Baking bread is not an activity that requires a lot of gadgets. To me, the only crucial one is a good kitchen scale. When it comes to baking, weight measures beat volume measures hands down. I always weigh all ingredients when baking – including water. I also find dough scrapers useful and keep to different types, one made of plastic and one of metal. These are cheap and very helpful when it comes to getting the dough out of the bowl and for shaping the loaves. If you don’t have them, a baking spatula and your hands will do the job, if not quite as well. I also use proofing baskets, allowing the breads to keep their shape during the final rise and ensuring your breads come out looking all beautiful. If you’d like to bake your own breads on a regular basis I recommend getting them, but if you don’t have them you could use a large bread tin lined with a floured kitchen towel instead.

Virtually all brands of flour will yield a good result – the process is more important to the final result than the quality of the flour. However, be aware that mass produced flours are often treated and come with artificial additives in case this is important to you. Organic flours are not. As a result, non-organic flours will often rise a little more than organic flours. Do try different brands and types if you can to find out which you prefer – while the method is most important, the quality of the flour itself does impact the flavour as well as the rise of the bread. Personally, I prefer organic flour produced at a small scale, however availability and price means I often use mass produced flour too.

In my experience, fresh yeast gives a slightly better rise than dried or instant yeast. If you can’t get hold of it, however, don’t worry – dried or instant will work just fine too. The amount of yeast needed depends on three variables: the temperature of the ingredients, the room temperature where the dough will rise and for how long the dough will rise. My ingredients and room temperatures are around 20 C (68 F) in winter, and I leave the breads to rise 8-10 hours during the bulk rise. For this, I need around 4 g fresh yeast per kg of flour. If your place is colder, or you have less time, use a little more yeast. If it’s hotter, or you want to leave the dough for longer, use a little less. This is no exact science and there is quite a bit of room to maneuvre – and you’ll quickly learn to adapt your dough to the conditions. But whatever you do, avoid using water that is very hot – I would not use anything above 25 C (77 F).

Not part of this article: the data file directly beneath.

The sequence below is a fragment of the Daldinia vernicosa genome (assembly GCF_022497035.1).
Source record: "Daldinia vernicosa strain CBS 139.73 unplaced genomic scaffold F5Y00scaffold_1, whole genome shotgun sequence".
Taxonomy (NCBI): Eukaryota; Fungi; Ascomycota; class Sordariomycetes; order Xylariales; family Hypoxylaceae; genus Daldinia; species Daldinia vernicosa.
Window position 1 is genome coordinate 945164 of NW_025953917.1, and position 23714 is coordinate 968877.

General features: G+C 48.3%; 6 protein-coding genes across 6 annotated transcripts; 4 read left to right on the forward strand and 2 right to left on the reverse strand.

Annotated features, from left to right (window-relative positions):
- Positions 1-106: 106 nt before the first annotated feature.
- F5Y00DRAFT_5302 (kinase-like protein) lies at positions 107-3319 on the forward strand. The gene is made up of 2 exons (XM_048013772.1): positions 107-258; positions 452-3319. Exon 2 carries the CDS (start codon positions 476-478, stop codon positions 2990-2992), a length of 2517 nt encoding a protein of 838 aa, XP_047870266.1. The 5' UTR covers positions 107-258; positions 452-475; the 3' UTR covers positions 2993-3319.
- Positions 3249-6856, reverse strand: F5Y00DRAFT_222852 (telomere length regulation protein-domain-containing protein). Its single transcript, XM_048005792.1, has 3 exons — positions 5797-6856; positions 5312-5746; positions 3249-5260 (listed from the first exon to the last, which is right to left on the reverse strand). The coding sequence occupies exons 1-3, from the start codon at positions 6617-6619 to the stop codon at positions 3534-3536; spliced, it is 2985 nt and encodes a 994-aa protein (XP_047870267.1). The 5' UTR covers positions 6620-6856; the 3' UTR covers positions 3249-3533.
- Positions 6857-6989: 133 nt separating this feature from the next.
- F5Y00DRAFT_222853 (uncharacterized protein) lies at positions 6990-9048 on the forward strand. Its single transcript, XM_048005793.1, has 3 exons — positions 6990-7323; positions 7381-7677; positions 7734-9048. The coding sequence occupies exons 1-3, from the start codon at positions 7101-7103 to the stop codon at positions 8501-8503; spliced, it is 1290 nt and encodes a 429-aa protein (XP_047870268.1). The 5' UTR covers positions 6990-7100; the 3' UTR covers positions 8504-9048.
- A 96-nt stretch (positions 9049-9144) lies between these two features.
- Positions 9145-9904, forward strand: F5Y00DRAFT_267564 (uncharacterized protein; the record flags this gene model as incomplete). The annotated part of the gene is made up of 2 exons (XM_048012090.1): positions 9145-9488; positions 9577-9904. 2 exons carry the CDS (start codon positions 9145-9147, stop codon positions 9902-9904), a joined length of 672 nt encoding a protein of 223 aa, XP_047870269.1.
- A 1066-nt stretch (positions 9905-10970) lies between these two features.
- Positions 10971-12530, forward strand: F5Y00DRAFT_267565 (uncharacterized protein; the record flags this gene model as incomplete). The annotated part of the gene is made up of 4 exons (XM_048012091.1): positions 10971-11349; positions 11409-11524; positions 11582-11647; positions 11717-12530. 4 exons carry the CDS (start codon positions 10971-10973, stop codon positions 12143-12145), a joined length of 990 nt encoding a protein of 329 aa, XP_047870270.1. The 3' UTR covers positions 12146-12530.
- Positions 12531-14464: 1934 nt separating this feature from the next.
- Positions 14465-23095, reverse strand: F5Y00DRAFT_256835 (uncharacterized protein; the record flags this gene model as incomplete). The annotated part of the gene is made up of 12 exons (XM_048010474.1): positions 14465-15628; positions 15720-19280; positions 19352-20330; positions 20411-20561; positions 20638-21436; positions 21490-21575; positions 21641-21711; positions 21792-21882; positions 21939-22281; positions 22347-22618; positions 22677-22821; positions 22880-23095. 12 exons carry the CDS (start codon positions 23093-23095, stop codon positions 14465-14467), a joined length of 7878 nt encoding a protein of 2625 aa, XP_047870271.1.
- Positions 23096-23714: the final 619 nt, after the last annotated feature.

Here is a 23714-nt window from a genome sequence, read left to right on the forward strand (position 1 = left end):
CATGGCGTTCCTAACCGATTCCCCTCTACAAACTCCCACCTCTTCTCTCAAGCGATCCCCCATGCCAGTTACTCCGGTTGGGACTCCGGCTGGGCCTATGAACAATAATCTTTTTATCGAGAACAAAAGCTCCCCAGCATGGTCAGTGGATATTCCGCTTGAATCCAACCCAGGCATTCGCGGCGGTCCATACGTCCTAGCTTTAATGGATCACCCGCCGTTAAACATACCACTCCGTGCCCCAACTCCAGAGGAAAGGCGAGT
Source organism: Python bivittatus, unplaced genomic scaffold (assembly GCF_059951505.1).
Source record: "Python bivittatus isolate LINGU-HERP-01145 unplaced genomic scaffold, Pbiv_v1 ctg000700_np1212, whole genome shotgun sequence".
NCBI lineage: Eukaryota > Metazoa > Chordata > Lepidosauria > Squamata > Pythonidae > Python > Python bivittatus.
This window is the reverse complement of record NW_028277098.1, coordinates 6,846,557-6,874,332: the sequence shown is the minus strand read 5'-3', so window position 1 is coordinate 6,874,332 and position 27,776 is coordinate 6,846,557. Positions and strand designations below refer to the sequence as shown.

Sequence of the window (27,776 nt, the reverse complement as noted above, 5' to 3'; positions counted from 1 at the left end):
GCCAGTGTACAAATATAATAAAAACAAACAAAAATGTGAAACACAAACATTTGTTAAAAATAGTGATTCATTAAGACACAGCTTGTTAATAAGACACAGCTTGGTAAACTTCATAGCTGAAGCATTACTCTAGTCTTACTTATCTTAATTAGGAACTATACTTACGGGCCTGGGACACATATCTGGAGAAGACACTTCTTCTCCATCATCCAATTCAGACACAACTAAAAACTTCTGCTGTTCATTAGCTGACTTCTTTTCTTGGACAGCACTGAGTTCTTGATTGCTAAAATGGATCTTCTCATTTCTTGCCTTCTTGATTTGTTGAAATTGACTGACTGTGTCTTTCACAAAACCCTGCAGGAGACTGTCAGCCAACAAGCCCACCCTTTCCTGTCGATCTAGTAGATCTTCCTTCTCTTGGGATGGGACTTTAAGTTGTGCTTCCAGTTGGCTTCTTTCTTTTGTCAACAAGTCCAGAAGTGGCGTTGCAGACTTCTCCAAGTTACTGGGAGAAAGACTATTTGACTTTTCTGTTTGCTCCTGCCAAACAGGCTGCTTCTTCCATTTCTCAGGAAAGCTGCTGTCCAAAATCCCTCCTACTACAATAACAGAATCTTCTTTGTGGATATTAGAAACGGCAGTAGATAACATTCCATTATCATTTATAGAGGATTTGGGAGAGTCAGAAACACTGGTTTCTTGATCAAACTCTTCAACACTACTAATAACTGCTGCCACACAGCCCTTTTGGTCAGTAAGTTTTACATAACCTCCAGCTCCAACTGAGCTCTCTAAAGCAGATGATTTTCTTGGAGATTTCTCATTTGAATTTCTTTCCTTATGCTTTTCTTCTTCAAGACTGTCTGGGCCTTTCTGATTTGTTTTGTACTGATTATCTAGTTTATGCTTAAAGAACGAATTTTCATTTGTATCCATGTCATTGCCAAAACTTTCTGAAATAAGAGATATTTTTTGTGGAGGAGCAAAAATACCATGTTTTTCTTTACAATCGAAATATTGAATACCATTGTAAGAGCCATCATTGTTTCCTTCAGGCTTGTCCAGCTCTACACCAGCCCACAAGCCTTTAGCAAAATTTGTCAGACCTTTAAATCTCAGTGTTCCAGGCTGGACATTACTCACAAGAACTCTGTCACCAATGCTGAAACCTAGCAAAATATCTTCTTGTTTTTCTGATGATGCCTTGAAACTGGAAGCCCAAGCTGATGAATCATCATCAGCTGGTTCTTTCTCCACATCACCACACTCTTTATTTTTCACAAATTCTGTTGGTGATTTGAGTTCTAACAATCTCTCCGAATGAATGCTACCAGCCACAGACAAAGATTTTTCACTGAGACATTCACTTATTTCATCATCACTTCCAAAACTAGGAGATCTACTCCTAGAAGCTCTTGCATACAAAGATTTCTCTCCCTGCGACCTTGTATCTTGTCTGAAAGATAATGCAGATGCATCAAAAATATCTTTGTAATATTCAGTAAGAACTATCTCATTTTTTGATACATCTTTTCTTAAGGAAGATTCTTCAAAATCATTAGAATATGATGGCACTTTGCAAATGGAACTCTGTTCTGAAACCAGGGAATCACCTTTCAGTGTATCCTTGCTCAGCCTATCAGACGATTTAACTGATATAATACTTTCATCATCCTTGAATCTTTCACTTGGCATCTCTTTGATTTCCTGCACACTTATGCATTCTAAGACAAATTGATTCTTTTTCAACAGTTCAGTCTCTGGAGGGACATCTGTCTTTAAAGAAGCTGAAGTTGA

The bulk rise – i.e. the first rise – of this bread is fairly long. If you want fresh bread for lunch the following day, make the dough before going to bed the evening before. If you’re baking the breads in the evening, make the dough in the morning. Yields two large loaves.

Wholesome no knead bread - recipe / A kitchen in Istanbul

Wholesome no knead bread


  • 675 g strong white bread flour
  • 325 g wholemeal flour
  • 20 g salt
  • 4-6 g fresh yeast (or 1-3 g dried or instant yeast)
  • 780 g water at c. 20 C (68 F)
  • 1-2 tbsp each of rice flour (optional) and white flour, to line the proofing baskets
  • a little hot tap water (c. 50 ml)

My method

  1. If using dried yeast, check package instructions for activating the yeast before making the dough.
  2. Mix the dry ingredients and crumble over the yeast. Add water and mix well until there are no traces of flour. I use a sturdy wooden spatula for this, use your hands if you like. The dough will be very sticky. Cover with plastic wrap or a cover and leave to rise for 6-12 hours.